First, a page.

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Rise of Legions – First Look

Anyone else sad that Smite Rivals never came to be? Well apparently we’re not the only ones. In an age where the gaming industry has started to finally move away from Clash Royale style card battlers, Broken Games has set out to grab the genre and shake things up with their new MOBA inspired Rise of Legions. So how does this new, small-team developed foray into the world of minions and towers stack up in its current state? Let’s look.

I’m Colton for and here’s our first look at Rise of Legions.

On its surface, Rise of Legions is a simple game. You build a deck of about 15 cards, each containing units to shove down the singular lane and into someone else’s life until you knock over their block castles and win. Lurking just beneath the surface, though, is something a little more nuanced.

Like in most MOBAs, Rise of Legions starts you off with a tutorial to explain its myriad resources and card playing systems. Basically, you generate resources over the course of the map that you use to do one of two things: play dudes, which is your main recourse for enemy towers, or creating spawners that periodically push enemies down the lane for you.  Barring that, most of the combat in the game is automatic. I say “most” here because there are summoner spells you’ll be using to help turn the tide of battle in your army’s favor.

I’ve only found the need to use two for my preferred playstyle, which are the A.O.E stun, and the shielding buff to keep my soldiers alive. I prefer to play the White Legion, which focus on powerful soldiers, monks, and archers which you keep alive with strong crowd control and defense. They can overwhelm very quickly by rushing out units as soon as they’re available and buffing them, which suits me quite well.

There are three other legions available for play, with the Green Legion being the one I’ve encountered the most of in my time with the game. They focus on summoning a lot of ranged plants that have limited mobility but can also crop up quickly and deal a bit more damage than Forces of Light archers do.

Anyway, once you’ve destroyed your enemies’ two towers and base, you win. Games don’t last too long, with the longest match I’ve played being just over ten minutes. This is great if you’re looking for something quick to play in a small space of time but makes me think this game might be best suited for mobile platforms.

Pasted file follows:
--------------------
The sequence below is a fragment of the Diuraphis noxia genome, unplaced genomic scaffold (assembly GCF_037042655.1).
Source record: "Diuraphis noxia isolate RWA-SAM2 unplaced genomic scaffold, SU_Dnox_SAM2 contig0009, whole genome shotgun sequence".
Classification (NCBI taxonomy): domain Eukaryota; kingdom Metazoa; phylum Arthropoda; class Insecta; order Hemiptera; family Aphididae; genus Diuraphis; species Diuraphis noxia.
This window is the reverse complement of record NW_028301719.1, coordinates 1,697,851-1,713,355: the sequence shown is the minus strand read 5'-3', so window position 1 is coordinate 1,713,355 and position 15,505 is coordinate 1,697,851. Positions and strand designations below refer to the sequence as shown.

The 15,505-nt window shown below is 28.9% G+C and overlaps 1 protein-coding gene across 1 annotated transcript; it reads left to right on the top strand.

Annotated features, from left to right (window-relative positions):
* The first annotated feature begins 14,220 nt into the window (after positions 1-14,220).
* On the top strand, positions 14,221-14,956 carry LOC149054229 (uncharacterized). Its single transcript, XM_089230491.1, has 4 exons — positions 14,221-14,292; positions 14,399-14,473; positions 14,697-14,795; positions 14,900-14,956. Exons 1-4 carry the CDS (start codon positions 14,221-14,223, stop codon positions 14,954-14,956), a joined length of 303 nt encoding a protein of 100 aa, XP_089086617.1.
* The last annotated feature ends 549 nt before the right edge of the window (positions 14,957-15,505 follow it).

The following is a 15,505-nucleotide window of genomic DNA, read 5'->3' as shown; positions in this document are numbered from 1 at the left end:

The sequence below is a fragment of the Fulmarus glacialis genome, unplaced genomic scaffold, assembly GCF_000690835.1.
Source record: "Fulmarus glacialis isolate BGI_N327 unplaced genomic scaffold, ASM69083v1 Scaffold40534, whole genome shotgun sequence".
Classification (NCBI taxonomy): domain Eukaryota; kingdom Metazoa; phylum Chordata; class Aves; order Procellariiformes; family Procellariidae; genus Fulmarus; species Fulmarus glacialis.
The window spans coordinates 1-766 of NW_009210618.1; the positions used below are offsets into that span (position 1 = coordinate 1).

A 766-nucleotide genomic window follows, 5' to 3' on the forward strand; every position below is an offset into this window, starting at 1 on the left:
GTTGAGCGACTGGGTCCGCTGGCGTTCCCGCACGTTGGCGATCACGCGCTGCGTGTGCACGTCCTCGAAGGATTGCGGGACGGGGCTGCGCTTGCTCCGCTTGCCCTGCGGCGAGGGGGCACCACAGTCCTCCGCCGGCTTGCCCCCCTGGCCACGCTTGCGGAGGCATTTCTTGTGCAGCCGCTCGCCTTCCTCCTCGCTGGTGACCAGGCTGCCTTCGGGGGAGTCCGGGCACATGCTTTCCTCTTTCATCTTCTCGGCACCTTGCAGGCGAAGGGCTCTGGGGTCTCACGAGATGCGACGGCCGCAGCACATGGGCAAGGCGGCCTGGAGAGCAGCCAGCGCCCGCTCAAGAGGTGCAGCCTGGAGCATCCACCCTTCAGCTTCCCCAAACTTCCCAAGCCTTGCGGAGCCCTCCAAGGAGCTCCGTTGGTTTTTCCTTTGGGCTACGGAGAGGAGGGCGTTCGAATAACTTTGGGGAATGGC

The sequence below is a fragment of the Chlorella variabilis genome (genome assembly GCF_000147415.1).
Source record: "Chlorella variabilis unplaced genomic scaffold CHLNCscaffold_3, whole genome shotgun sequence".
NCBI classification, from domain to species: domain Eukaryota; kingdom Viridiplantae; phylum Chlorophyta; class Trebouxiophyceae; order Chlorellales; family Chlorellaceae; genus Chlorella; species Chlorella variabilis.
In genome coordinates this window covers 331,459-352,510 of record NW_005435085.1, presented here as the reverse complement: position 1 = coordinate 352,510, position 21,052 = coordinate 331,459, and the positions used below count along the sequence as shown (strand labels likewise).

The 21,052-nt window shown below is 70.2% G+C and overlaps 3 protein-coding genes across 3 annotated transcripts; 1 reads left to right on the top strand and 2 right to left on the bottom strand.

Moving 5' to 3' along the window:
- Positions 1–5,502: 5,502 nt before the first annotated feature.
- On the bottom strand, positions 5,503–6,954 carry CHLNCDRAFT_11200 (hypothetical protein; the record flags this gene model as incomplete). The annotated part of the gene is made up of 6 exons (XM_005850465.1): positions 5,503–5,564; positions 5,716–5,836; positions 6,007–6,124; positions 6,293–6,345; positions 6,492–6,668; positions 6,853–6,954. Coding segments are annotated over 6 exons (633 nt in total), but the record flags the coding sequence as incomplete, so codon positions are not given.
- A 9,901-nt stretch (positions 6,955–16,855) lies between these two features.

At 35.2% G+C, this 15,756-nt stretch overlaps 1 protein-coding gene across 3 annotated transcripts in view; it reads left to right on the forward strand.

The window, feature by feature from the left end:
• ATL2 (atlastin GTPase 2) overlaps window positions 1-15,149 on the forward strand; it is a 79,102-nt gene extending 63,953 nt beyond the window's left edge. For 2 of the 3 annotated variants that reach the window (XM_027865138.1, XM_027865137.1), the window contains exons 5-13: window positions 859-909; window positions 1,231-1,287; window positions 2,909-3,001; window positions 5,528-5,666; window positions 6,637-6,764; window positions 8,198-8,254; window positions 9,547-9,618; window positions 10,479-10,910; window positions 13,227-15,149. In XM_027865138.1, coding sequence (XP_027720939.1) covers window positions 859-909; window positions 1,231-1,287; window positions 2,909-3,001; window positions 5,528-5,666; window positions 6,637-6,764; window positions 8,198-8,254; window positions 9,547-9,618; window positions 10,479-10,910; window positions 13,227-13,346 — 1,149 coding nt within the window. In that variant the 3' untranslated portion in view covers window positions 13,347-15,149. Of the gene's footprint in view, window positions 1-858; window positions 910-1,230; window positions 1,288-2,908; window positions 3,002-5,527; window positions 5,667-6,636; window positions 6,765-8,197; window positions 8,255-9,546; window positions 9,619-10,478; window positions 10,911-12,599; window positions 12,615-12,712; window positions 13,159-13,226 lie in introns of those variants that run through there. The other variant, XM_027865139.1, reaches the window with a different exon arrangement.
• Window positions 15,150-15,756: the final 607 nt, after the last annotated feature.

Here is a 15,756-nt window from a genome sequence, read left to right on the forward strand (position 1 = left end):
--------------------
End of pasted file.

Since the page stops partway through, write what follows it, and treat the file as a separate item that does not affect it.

Visually, Rise of Legions is fantastic, especially when you consider that it was developed by just three people. The character models and art direction are crisp and polished; the cel shaded look is already a damn-sight better than some larger studios could muster and is deserving of your attention.

Playing matches and flinging minions isn’t the only way you’ll spend your time in Rise of Legions. Each faction has a progress tree that grants you access to new cards once you’ve completed certain quest-like objectives. For example, White Legion can unlock new cards by playing a certain number of Monks across any number of matches, or by killing a certain number of enemies who have been blinded by the Light summoner spell. These add a bit more depth to unlocking new stuff that goes beyond just throwing money at the game or grinding for hours which is a huge step in the right direction.

Another common misstep that Broken Games dodges artfully is monetization. The only things you can buy with real world cash are cosmetic, and the rates are fair. The shop is pretty bare-bones right now, so we’ll have to see how that develops over time.

Rise of Legions is a great game, but not a perfect one. Its major flaws come from things that may be beyond the studio’s control right now, though, and it almost feels unfair to mention them, but I need to. At time of writing, the game has about 80 people playing. Now the game is in early access, so that accounts for some of the small population, but I think this is mostly tied to the amount of marketing such a small group can afford to do. I hadn’t even heard of Rise of Legions until my boss Jaime suggested we cover it.

Broken Games have spun this into a positive, too. Despite the small base, matchmaking has always been almost near instant, something that certainly couldn’t be said for larger games like Paladins, where some queues can last as long as 10 minutes despite a much larger player base.

The other major issue I foresee with Rise of Legions is its staying power. It’s fun to play, and it doesn’t take very long at all to start playing proficiently, but there’s very little that makes me want to keep coming back to the game. There’s no hook drawing me back in every time I decide to log out for the day. Until the team can master that, I think the future of the game may be a big question mark. We’ll keep tabs on it as time goes on and check back in later.

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